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Current position of the SSV Robert C. Seamans. Click on the vessel to view position history. Use the tools, top right, to change the map style or view data layers. Dates and times use GMT (Greenwich Mean Time).


SEA Currents: SSV Robert C. Seamans

March 05, 2018

A Salty Sea Dog

Tyler Egeland, B Watch, Eckerd College

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Aloft on the foremast

Ship's Log

Current Position
41°17.599’S x 174°10.790’N

Ship’s Heading & Speed
Northish, anchored

Weather
WIND: NNW @ 2knts SEA: Calm CLOUDS: 3/8 Cirrus and Cirrostratus; BAROMETER: 1009.0MB TEMP: 22.0°C

Souls on board

We were lifted swift to drift with a gale
But pleasantly stable as an anchor entails
And although skin wrinkles by salt and sun
Spirit fails to be weathered if it weighs a ton

Students set sail for a new sense of place
Promptly missing their mother's embrace
As different we are individually one
As difference makes us markedly more fun

We ward off scurvy with kiwis sweet as
And grow untamed beards as Duncan surely has
Mark your head when helms alee
And yell "Gybe Ho!" to Eric's decree

When sat beneath our last starry night
The end will depress us and rob our delight
But all is well and will be all right
As we carry home stories on our return flight.

It's safe to say that we will never be the same. For some students, maybe it hit them on day one when they first stepped aboard the Robert C. Seamans. Maybe they had a moment on dawn watch, singing their heart out on the bow of the ship to keep themselves occupied in the middle of an ocean devoid of light. Maybe it was triggered by the charismatic mega fauna, or the seemingly weightless fly-by of an albatross. Maybe it takes a while, when you finally get back home and your mother notices you swaying back and forth at the dinner table. This is truly an unbelievable day to be alive, in a country so gorgeous, surrounded by such wonderful friends. But we face this timeless dilemma, a universal curse of not being able to know it's the good ol' days until you've left them.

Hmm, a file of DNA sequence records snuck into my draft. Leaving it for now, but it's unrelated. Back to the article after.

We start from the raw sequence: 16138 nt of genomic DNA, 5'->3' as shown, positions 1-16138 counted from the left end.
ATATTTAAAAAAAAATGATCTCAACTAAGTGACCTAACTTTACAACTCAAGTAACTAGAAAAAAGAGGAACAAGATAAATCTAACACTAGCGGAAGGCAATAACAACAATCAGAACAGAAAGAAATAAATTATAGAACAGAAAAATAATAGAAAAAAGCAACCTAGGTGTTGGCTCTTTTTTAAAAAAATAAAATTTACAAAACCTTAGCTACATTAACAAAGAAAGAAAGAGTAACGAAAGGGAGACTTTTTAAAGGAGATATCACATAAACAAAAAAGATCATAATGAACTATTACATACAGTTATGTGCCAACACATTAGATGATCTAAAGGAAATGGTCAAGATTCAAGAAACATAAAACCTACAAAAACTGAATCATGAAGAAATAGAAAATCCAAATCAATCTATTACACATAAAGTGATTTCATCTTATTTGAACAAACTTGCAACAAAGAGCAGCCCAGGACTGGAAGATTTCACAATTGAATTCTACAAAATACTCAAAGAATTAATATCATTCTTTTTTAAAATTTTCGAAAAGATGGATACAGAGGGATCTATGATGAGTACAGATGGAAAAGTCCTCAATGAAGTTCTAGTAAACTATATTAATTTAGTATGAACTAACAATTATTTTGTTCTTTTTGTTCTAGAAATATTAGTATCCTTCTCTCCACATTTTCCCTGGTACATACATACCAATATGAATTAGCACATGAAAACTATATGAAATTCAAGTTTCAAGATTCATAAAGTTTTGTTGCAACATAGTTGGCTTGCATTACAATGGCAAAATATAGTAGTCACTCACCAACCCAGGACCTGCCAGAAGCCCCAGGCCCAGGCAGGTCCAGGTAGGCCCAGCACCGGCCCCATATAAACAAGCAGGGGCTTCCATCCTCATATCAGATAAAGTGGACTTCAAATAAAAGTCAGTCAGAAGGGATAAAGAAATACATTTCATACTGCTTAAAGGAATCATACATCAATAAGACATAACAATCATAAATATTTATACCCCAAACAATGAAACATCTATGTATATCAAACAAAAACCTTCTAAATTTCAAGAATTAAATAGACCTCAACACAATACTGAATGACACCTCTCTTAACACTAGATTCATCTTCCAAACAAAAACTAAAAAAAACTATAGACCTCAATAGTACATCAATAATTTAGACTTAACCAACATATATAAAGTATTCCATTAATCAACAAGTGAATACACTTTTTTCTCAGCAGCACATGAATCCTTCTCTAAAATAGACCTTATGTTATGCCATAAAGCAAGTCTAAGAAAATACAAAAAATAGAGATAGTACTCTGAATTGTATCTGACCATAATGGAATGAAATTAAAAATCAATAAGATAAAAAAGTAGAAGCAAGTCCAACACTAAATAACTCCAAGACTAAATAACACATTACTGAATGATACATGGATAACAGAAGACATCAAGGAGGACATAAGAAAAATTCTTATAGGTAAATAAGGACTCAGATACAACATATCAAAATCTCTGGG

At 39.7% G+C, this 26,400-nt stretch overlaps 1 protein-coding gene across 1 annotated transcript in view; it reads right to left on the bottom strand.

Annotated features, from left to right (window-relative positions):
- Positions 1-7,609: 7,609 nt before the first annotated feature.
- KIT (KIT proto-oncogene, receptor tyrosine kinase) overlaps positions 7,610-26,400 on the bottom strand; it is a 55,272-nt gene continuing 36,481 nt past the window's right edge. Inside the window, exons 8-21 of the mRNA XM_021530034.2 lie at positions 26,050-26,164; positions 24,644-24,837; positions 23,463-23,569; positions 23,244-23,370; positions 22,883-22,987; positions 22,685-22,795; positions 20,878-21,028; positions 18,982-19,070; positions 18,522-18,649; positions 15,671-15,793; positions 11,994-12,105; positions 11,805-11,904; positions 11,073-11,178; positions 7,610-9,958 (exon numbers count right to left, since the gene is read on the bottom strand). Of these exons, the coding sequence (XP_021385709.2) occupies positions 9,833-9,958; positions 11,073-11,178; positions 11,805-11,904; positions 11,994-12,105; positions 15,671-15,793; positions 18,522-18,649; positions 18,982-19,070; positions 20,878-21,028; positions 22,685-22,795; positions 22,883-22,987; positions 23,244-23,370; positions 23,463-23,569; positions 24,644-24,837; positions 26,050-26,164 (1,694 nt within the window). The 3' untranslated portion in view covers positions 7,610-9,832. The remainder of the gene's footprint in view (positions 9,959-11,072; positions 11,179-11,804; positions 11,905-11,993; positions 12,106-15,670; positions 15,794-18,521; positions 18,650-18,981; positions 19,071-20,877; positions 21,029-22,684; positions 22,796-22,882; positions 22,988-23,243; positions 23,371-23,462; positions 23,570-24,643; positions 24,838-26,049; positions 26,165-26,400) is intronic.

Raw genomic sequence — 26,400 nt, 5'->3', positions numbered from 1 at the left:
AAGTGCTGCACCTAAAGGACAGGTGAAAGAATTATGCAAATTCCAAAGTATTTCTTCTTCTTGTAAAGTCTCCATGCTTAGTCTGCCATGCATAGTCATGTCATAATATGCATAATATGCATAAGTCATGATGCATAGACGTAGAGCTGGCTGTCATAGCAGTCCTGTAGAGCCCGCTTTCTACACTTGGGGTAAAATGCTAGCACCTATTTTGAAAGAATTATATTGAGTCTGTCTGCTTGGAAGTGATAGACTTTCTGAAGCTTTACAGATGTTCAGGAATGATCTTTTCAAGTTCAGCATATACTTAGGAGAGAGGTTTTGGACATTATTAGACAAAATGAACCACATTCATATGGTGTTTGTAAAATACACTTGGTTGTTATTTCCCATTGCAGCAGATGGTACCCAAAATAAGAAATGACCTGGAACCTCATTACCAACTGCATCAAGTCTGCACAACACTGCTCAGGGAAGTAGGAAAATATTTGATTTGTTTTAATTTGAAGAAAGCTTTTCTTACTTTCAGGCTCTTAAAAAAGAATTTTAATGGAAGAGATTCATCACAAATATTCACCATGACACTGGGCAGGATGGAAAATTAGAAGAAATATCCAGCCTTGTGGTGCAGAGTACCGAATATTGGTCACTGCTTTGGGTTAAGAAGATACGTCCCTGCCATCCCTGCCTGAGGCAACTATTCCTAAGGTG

Before many of us left home, we got to tell our friends and family about this adventure we were about to embark on with SEA, and many of us got a similar response: "Oh, you're doing a semester at sea?!" No, we are not taking classes on a cruise ship. We are sailing a tall ship thousands of miles through the ocean on the other side of the world. Our boat rocks so much that our tables are gimbaled to stay level so our dinner doesn't end up on the floor. Every three days we get a shower that can't last more than two minutes, or else the water shuts off. However, while we work these grueling 18 hour days, there are certainly some moments where we are both blessed and spoiled with these luxuries. First and foremost, Sabrina cooks better than all of our mothers, but don't tell them I said that. Yesterday she even instructed a seminar on how to make bagels in what she called The Dough-Jo. Then today we ate all of these bagels that we made ourselves as sandwiches filled with smoked salmon, garlic hummus, and roasted spinach, among several other toppings, and a fresh side salad.

Today we also got our safety aloft training, meaning we all donned harnesses and climbed up the rigging of the foremast. Climbing the masts certainly serves a functional purpose for performing repairs and maintenance; however, I think we will mostly just use it to get some killer new pictures to send home and make mom even more nervous. After our aloft training, we hit the epitome of our sea semester-ness, and I am honored to be the one to write about it. WE ACTUALLY WENT SWIMMING. This was such a blessing on this gorgeous summer day. We are also the only boat anchored in this picturesque little inlet surrounded by a 360° wall of mountains. It genuinely feels like we are in a movie, but we are just all too captivated and sleep deprived to break the fourth wall.

To my dog Gracie back home: Bark, Bark... Bark!

I might've gotten too much sun today.

- Tyler Egeland, B Watch, Eckerd College

Categories: Robert C. Seamans,The Global Ocean: New Zealand, • Topics: s277  study abroad • (0) Comments

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